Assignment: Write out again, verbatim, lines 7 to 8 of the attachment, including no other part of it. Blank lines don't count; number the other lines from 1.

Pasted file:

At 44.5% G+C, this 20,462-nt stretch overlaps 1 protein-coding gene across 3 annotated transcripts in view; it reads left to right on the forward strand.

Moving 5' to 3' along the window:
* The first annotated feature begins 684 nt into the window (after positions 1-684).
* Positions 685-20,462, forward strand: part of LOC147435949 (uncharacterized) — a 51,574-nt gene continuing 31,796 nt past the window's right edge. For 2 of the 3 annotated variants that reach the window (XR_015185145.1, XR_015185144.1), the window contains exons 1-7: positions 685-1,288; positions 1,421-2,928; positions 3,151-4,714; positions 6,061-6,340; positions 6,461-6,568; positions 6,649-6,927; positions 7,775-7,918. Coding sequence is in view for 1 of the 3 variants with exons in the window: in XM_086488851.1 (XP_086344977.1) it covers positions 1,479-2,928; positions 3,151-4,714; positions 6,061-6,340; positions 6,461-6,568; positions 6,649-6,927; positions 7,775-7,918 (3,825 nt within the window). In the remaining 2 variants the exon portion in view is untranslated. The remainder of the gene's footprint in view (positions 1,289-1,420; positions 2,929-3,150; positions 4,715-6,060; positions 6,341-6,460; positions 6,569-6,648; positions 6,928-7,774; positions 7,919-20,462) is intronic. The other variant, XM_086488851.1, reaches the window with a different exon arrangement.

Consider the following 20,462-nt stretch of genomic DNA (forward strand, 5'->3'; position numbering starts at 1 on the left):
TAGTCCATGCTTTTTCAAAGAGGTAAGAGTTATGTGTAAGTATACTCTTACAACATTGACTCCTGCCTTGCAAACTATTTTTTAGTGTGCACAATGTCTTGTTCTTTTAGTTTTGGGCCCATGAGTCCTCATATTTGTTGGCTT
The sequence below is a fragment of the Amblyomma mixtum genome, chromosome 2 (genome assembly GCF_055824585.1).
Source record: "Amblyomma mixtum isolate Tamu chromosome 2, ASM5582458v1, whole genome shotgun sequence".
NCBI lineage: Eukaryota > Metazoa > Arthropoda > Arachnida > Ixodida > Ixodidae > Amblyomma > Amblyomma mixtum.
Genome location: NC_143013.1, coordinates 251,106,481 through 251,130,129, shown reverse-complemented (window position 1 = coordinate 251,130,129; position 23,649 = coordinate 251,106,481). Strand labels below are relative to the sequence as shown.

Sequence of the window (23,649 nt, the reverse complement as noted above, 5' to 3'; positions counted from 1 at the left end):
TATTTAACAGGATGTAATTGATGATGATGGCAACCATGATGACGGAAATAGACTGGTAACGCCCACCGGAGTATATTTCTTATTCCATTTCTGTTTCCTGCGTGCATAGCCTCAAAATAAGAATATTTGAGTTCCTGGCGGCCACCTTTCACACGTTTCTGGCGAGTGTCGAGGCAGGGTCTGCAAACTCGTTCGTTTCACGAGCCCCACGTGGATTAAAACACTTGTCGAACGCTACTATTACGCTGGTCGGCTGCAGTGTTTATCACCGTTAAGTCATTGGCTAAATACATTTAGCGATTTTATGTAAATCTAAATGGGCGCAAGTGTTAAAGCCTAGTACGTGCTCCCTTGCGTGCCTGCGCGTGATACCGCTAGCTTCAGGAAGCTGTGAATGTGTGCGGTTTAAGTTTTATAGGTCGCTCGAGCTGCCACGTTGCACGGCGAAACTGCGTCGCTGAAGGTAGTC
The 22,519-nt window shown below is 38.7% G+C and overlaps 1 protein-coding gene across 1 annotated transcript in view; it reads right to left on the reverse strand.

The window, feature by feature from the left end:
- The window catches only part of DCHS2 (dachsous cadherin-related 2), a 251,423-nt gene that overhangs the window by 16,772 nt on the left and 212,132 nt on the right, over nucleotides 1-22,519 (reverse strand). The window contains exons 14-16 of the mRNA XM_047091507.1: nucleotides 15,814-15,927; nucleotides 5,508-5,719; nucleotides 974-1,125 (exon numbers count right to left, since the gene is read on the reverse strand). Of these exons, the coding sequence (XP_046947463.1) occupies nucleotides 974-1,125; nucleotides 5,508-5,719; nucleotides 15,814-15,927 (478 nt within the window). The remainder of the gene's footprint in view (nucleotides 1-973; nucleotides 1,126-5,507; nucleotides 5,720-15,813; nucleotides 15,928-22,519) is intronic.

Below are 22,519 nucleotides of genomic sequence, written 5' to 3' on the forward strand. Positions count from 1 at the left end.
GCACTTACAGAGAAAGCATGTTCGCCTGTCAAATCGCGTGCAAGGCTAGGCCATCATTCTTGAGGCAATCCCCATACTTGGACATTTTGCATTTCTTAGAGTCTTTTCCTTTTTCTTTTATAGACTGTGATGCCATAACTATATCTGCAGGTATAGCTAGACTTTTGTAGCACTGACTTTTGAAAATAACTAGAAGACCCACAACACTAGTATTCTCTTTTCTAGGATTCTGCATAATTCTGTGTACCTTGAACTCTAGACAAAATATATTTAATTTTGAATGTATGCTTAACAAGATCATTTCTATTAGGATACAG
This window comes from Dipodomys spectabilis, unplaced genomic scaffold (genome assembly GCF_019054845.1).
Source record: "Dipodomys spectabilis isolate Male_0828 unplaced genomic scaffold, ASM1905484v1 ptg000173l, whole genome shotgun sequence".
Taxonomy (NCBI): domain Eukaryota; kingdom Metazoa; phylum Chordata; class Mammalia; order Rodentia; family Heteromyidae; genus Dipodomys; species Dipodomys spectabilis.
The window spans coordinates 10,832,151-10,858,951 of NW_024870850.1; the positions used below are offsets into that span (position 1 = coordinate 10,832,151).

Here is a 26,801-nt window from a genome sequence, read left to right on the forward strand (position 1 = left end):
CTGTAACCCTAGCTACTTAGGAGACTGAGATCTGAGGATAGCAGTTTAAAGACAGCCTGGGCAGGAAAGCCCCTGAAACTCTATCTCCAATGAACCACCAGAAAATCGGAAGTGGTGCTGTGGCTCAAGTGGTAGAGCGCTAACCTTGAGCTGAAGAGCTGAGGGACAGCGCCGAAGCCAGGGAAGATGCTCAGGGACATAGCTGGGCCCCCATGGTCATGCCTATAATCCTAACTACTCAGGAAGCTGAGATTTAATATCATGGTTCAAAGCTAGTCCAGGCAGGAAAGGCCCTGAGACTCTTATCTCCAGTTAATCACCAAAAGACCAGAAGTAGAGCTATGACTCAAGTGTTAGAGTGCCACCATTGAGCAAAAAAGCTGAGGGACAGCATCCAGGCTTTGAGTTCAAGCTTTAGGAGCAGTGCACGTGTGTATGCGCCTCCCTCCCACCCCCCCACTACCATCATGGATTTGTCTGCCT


The sequence below is a fragment of the Amblyomma mixtum genome, chromosome 2 (genome assembly GCF_055824585.1).
Source record: "Amblyomma mixtum isolate Tamu chromosome 2, ASM5582458v1, whole genome shotgun sequence".